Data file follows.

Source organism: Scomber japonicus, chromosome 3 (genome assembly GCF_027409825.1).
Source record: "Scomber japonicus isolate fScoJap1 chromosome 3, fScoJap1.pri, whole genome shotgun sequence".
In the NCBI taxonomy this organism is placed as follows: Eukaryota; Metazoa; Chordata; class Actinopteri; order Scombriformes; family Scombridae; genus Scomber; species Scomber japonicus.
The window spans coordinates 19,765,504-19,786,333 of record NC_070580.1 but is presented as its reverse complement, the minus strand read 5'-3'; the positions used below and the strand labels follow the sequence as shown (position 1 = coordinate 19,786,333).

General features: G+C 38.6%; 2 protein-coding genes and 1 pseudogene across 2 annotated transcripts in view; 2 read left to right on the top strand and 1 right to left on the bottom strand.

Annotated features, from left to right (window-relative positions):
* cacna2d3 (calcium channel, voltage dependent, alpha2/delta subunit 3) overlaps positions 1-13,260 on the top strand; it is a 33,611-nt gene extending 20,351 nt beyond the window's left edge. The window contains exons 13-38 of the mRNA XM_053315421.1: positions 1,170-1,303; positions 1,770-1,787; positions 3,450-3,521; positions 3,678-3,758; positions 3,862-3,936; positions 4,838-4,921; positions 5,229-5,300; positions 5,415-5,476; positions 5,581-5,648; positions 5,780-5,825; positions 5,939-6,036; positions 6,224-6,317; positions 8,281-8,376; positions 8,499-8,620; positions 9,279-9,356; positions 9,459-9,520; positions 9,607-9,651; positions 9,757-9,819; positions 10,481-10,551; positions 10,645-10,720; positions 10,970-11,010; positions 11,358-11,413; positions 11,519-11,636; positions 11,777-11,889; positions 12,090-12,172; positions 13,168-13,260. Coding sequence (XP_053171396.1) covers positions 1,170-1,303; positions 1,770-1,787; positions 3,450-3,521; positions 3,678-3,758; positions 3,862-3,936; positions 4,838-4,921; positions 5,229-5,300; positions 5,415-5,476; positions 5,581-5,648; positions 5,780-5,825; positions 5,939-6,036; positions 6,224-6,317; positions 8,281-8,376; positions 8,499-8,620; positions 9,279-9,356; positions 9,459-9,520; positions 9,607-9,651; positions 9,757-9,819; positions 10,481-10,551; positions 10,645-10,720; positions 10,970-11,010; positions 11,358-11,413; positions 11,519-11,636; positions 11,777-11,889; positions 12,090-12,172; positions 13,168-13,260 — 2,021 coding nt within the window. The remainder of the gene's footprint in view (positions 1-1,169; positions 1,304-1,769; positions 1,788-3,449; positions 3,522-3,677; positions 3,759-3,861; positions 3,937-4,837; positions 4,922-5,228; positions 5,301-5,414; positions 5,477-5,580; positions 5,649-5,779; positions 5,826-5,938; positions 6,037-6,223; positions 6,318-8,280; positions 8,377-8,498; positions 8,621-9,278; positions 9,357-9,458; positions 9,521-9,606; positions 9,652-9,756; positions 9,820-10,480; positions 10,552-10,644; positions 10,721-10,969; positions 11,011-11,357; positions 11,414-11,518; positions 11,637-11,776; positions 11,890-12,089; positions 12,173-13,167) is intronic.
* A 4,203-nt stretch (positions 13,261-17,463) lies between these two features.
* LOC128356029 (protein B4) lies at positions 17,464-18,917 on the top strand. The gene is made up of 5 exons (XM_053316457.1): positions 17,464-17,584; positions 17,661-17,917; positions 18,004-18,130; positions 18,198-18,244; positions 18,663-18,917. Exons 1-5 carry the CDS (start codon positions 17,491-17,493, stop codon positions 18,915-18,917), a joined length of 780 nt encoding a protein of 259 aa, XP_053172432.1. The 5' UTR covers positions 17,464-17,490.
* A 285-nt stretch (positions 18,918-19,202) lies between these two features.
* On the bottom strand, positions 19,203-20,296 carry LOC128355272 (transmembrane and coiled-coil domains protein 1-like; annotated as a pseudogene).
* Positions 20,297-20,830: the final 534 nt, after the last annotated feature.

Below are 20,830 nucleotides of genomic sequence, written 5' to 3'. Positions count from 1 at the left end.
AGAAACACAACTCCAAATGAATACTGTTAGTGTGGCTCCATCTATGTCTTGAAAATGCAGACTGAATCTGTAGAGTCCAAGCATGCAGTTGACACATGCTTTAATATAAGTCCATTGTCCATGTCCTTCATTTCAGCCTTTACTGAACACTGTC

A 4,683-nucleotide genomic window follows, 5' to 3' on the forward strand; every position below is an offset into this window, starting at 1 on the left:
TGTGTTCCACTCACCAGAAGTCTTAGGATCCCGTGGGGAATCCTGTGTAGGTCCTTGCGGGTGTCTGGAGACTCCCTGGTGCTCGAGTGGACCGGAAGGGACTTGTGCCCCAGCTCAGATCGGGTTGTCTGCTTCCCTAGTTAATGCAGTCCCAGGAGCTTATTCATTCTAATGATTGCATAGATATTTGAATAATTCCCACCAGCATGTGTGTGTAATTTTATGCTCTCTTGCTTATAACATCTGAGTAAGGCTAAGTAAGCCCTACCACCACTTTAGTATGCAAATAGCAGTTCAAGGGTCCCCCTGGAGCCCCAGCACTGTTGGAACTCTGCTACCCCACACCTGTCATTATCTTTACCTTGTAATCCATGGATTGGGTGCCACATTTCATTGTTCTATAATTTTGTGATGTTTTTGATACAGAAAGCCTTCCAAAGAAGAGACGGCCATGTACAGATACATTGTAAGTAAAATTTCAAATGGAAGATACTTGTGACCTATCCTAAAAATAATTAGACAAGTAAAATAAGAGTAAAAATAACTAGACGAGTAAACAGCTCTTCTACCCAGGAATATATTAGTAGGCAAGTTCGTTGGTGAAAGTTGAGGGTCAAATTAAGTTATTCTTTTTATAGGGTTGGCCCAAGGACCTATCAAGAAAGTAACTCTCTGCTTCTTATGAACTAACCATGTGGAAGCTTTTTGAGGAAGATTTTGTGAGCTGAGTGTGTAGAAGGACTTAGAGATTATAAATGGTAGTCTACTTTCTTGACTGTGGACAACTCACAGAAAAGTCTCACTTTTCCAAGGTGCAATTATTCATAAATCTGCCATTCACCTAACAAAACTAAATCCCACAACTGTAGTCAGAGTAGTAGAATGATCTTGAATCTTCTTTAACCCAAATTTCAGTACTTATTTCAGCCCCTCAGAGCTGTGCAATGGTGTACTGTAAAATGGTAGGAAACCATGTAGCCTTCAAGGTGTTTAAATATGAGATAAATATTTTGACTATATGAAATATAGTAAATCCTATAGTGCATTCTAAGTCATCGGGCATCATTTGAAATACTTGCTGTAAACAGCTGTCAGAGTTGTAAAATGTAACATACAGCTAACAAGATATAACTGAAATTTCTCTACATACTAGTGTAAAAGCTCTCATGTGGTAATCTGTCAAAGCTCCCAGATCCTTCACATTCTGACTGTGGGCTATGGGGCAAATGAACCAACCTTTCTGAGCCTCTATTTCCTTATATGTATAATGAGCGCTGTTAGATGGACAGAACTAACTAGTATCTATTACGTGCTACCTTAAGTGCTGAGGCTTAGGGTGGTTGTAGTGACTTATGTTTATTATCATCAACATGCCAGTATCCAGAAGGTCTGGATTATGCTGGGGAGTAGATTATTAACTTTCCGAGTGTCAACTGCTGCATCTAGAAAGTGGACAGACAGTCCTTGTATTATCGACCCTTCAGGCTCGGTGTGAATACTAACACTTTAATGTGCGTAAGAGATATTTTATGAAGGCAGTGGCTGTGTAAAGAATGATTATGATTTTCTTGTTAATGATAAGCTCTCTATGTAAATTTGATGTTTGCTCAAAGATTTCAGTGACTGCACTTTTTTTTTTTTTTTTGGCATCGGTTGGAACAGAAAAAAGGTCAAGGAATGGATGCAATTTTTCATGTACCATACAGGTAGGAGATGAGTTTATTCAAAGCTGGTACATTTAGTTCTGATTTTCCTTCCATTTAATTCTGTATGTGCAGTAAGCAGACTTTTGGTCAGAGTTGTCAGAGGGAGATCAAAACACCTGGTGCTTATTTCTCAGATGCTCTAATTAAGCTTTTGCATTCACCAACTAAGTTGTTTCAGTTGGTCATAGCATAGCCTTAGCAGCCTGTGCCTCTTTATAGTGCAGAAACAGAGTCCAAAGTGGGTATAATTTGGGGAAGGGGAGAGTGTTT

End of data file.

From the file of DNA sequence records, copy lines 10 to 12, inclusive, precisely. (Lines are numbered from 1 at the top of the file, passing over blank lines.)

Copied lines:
* A 285-nt stretch (positions 18,918-19,202) lies between these two features.
* On the bottom strand, positions 19,203-20,296 carry LOC128355272 (transmembrane and coiled-coil domains protein 1-like; annotated as a pseudogene).
* Positions 20,297-20,830: the final 534 nt, after the last annotated feature.